Unfortunately, no matter how much I wasn’t expecting it, it never happened. I engulfed myself in work with a local dog rescue, Barks of Love. I especially loved nurturing sick puppies. Being up all night feeding puppies felt as close to motherhood as I ever thought I would get.
After years of this, I had an ‘aha moment’ while on a business trip. I made a call to a new doctor and booked an appointment for a consultation. My husband and I had a very business debrief on the drive to the doctor. What did we want out of this, what are our non-negotiables, but my husband said it best. He said, ‘At the end of the day, Megan, when we are sitting on our porch at 80, rocking in our rocking chairs, looking back on our life, if that doesn’t include children and grandchildren, then I think we want to know we did everything we could.”
I literally couldn’t have said it better and that’s been our motto ever since. No regrets. After our meeting, we left on the same page. This was our doctor, this was our plan and we were ready. 2 months later, we began IVF.
Prior to going through IVF myself, I had no idea IVF wasn’t just a one deal kinda thing. There’s actually a lot that goes into it. The first and most important part is egg retrieval. My personal experience with this was positive. We were blessed to retrieve 26 follicles (eggs once mature) and at the end of the fertilization/growth and chromosome testing phase, we had 11 perfect embryos.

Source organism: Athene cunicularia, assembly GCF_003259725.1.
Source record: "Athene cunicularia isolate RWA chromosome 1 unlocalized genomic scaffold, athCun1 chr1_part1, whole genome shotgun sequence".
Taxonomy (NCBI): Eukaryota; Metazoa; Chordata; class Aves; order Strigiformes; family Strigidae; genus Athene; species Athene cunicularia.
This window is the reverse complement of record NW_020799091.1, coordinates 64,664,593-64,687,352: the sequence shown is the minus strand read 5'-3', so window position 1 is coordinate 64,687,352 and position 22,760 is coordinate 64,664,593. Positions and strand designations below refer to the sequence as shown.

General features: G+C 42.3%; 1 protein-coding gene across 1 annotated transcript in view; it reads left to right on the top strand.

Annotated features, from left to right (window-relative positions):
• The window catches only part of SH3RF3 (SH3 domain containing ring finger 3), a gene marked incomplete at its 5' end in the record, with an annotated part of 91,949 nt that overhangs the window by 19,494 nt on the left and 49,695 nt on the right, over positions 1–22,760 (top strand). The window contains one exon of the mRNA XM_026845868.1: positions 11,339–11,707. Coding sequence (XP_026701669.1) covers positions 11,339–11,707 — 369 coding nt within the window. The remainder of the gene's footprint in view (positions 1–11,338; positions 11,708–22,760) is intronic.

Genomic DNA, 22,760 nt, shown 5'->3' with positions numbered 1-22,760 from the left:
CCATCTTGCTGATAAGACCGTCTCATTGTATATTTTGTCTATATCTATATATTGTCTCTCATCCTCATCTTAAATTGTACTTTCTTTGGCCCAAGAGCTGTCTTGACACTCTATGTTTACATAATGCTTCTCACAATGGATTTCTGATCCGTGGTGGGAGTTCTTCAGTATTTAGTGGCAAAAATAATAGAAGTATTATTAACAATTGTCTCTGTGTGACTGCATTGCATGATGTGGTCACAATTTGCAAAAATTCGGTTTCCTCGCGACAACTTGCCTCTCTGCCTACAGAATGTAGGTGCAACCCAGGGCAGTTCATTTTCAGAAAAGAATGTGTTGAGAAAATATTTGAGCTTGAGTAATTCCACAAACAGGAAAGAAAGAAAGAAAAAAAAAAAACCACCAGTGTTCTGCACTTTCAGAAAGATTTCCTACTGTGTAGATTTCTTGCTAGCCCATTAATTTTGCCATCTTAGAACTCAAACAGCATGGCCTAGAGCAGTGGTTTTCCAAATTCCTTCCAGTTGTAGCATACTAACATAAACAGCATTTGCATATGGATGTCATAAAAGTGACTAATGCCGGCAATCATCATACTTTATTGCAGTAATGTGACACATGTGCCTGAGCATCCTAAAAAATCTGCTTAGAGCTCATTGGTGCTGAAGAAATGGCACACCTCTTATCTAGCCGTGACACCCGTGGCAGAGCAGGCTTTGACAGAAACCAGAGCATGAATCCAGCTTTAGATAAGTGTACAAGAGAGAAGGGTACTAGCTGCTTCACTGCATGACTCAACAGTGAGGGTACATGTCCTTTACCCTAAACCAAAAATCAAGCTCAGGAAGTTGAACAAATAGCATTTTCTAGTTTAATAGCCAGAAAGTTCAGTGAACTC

Next, we planned our frozen embryo transfer cycle to transfer our single best embryo into my uterus via a catheter. The preparation for this was not as difficult physically and while it included some pills, patches, and injections, it was nothing like the egg retrieval.
After our transfer and then a 2-week wait, I heard the words I had prayed over for a long, long time. I had not just prayed, but I had prayed in every church, in every town, and mostly on my knees all over the world for this moment. I was ‘pregnant.’
The next few weeks showed me a side of pregnancy I’d never knew existed. In my naivety, I thought that the hardest part was going to be getting pregnant. Who knew staying pregnant would be such a challenge? It was unfortunate and I miscarried our most perfect embryo at 7 weeks. We never saw or heard a heartbeat but I’ll never forget holding my hope in my hands and sobbing on the bathroom floor. Nobody and nothing can prepare you for that part of your wedding vows.